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How Does Having an Alibi Work in a Criminal Case?

Jeff Cole
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Partner at Zimmer, Duncan & Cole

For a person charged with a crime (the defendant), having an alibi can be a powerful defense that can help get the charges dismissed. An alibi is evidence that shows a defendant was in some other place when the crime occurred. However, having an alibi is not a guarantee that the defendant will be found not guilty.  

Ways to Establish an Alibi

If you can show a judge or jury that you were not at the crime scene, you create reasonable doubt about your guilt. Here are some alibis that can be used as evidence:

  • Family and friends. Family and friends can testify to establish that the defendant was with them at the time the crime occurred. However, because of their close relationship to the defendant, their credibility as alibis might be called into question by the judge or jury.
  • Independent witnesses. Having a complete stranger or a witness that is not close to the defendant—such as a waitress at a restaurant or a store clerk—can strengthen an alibi defense. A judge or jury may be more likely to rely on this testimony.
  • More than one witness. If more than one person can substantiate the defendant’s alibi, this can also strengthen his defense case.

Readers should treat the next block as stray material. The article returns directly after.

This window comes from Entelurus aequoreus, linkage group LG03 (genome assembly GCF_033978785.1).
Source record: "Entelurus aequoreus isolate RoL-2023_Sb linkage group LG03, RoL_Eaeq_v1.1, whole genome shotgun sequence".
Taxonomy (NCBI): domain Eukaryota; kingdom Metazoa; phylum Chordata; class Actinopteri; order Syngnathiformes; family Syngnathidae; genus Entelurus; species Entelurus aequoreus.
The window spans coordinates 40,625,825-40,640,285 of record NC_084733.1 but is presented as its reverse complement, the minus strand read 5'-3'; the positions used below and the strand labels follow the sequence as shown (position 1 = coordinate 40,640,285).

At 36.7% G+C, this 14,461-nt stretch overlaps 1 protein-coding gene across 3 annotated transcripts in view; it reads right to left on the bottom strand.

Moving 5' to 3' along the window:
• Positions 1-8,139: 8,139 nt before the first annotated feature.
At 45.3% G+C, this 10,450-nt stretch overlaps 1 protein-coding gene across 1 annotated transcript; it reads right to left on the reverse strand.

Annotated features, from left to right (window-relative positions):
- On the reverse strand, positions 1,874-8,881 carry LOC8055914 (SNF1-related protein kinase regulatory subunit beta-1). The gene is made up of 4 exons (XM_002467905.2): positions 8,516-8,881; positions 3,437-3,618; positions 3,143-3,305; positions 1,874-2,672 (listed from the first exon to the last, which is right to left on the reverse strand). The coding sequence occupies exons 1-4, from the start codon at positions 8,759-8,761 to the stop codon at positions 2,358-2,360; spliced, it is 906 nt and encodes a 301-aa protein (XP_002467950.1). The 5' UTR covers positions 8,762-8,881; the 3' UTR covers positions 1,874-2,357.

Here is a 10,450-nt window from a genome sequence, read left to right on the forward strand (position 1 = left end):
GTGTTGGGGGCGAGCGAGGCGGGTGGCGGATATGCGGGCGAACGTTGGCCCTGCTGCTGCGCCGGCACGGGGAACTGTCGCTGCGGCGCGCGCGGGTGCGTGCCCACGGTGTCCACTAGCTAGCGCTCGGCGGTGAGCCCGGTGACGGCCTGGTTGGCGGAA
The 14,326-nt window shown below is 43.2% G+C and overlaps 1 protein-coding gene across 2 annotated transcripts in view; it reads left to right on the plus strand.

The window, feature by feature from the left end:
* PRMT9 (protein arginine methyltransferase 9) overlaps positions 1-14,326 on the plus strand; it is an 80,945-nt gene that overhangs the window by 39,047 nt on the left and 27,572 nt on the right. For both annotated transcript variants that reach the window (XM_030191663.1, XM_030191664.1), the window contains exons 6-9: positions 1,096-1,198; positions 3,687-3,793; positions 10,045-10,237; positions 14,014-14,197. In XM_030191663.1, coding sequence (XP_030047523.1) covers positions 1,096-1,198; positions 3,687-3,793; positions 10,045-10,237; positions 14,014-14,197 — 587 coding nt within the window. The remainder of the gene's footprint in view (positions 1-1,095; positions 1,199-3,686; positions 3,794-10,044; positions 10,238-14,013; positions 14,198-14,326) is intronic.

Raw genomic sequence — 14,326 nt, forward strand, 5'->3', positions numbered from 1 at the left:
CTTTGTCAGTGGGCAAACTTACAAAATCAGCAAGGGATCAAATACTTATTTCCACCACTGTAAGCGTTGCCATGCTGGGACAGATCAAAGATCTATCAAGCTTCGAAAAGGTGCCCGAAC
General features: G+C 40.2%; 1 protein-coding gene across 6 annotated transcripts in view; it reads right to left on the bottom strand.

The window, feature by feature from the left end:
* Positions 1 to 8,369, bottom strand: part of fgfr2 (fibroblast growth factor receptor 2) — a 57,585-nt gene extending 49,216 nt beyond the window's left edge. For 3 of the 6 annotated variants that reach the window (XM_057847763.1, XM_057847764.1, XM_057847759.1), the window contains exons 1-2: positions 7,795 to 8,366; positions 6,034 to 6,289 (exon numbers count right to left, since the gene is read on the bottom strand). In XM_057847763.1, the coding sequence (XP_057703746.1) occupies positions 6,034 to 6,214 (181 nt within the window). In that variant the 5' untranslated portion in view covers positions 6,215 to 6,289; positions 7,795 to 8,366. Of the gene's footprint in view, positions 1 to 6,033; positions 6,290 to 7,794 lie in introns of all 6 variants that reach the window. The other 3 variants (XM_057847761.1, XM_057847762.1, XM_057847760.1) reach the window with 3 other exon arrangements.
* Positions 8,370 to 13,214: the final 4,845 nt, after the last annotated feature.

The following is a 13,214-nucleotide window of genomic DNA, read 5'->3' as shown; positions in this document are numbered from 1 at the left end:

• Other evidence. Video footage, photos, phone records, credit or debit card records, and GPS records can all be powerful evidence to help show that the defendant was not at the crime scene.

An Attorney Can Help You Raise the Alibi Defense

A defendant must notify the prosecutor of his intent to raise the alibi defense before trial. If he fails to do so, it’s likely he won’t be allowed to raise it later. He must also provide the prosecutor with a list of witnesses and the physical evidence or documents that support his alibi and that are intended to be used at trial.

If you were charged with a crime and believe you have an alibi, you need an experienced criminal defense attorney to help build your defense. At Zimmer, Duncan & Cole, LLP, we will fight to have your charges dismissed or your sentence reduced. Start an online chat today to schedule a free, no-obligation consultation to learn how we can assist you.


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